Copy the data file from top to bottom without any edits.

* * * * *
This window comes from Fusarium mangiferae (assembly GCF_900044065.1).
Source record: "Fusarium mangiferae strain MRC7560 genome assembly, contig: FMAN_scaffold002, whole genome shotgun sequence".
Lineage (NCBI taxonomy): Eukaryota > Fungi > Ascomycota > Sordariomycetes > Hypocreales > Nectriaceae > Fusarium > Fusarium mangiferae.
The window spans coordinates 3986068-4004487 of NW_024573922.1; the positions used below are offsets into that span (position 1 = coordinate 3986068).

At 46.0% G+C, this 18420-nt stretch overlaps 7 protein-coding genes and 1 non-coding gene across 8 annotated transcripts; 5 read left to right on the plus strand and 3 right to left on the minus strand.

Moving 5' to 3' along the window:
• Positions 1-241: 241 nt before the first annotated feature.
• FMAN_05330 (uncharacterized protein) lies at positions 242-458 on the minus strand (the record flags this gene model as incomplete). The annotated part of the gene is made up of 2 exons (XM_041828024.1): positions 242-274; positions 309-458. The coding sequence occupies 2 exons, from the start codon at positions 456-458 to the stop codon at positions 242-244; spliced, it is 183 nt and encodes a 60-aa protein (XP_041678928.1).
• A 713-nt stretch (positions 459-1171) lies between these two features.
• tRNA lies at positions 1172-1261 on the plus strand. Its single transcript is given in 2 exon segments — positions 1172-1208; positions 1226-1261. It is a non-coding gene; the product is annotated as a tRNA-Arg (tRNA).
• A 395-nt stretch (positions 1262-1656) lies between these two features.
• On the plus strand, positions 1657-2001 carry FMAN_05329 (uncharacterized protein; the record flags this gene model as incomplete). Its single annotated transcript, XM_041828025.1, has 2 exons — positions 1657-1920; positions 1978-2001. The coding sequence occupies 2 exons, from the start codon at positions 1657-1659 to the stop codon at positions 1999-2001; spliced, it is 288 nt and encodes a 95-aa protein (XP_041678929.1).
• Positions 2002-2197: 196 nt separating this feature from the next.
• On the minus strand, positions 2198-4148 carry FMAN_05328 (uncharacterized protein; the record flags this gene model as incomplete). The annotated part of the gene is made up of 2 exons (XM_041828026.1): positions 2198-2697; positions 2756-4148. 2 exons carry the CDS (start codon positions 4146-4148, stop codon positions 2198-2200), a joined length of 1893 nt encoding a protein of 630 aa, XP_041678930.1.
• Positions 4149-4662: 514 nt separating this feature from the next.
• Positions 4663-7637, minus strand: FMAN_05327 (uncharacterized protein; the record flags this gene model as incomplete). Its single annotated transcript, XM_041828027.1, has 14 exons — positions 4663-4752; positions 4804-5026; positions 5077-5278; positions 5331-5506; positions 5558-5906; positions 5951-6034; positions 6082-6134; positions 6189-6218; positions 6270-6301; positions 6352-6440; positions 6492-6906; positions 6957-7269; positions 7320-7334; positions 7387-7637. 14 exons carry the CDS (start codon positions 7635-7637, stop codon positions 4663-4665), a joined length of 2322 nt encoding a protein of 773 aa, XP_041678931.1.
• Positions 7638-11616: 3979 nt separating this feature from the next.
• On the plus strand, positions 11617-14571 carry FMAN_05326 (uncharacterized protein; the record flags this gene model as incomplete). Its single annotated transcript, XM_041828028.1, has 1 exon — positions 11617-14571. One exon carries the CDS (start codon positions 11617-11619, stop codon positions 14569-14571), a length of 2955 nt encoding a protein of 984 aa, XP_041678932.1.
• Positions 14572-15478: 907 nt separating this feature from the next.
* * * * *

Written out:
This window comes from Fusarium mangiferae (assembly GCF_900044065.1).
Source record: "Fusarium mangiferae strain MRC7560 genome assembly, contig: FMAN_scaffold002, whole genome shotgun sequence".
Lineage (NCBI taxonomy): Eukaryota > Fungi > Ascomycota > Sordariomycetes > Hypocreales > Nectriaceae > Fusarium > Fusarium mangiferae.
The window spans coordinates 3986068-4004487 of NW_024573922.1; the positions used below are offsets into that span (position 1 = coordinate 3986068).

At 46.0% G+C, this 18420-nt stretch overlaps 7 protein-coding genes and 1 non-coding gene across 8 annotated transcripts; 5 read left to right on the plus strand and 3 right to left on the minus strand.

Moving 5' to 3' along the window:
• Positions 1-241: 241 nt before the first annotated feature.
• FMAN_05330 (uncharacterized protein) lies at positions 242-458 on the minus strand (the record flags this gene model as incomplete). The annotated part of the gene is made up of 2 exons (XM_041828024.1): positions 242-274; positions 309-458. The coding sequence occupies 2 exons, from the start codon at positions 456-458 to the stop codon at positions 242-244; spliced, it is 183 nt and encodes a 60-aa protein (XP_041678928.1).
• A 713-nt stretch (positions 459-1171) lies between these two features.
• tRNA lies at positions 1172-1261 on the plus strand. Its single transcript is given in 2 exon segments — positions 1172-1208; positions 1226-1261. It is a non-coding gene; the product is annotated as a tRNA-Arg (tRNA).
• A 395-nt stretch (positions 1262-1656) lies between these two features.
• On the plus strand, positions 1657-2001 carry FMAN_05329 (uncharacterized protein; the record flags this gene model as incomplete). Its single annotated transcript, XM_041828025.1, has 2 exons — positions 1657-1920; positions 1978-2001. The coding sequence occupies 2 exons, from the start codon at positions 1657-1659 to the stop codon at positions 1999-2001; spliced, it is 288 nt and encodes a 95-aa protein (XP_041678929.1).
• Positions 2002-2197: 196 nt separating this feature from the next.
• On the minus strand, positions 2198-4148 carry FMAN_05328 (uncharacterized protein; the record flags this gene model as incomplete). The annotated part of the gene is made up of 2 exons (XM_041828026.1): positions 2198-2697; positions 2756-4148. 2 exons carry the CDS (start codon positions 4146-4148, stop codon positions 2198-2200), a joined length of 1893 nt encoding a protein of 630 aa, XP_041678930.1.
• Positions 4149-4662: 514 nt separating this feature from the next.
• Positions 4663-7637, minus strand: FMAN_05327 (uncharacterized protein; the record flags this gene model as incomplete). Its single annotated transcript, XM_041828027.1, has 14 exons — positions 4663-4752; positions 4804-5026; positions 5077-5278; positions 5331-5506; positions 5558-5906; positions 5951-6034; positions 6082-6134; positions 6189-6218; positions 6270-6301; positions 6352-6440; positions 6492-6906; positions 6957-7269; positions 7320-7334; positions 7387-7637. 14 exons carry the CDS (start codon positions 7635-7637, stop codon positions 4663-4665), a joined length of 2322 nt encoding a protein of 773 aa, XP_041678931.1.
• Positions 7638-11616: 3979 nt separating this feature from the next.
• On the plus strand, positions 11617-14571 carry FMAN_05326 (uncharacterized protein; the record flags this gene model as incomplete). Its single annotated transcript, XM_041828028.1, has 1 exon — positions 11617-14571. One exon carries the CDS (start codon positions 11617-11619, stop codon positions 14569-14571), a length of 2955 nt encoding a protein of 984 aa, XP_041678932.1.
• Positions 14572-15478: 907 nt separating this feature from the next.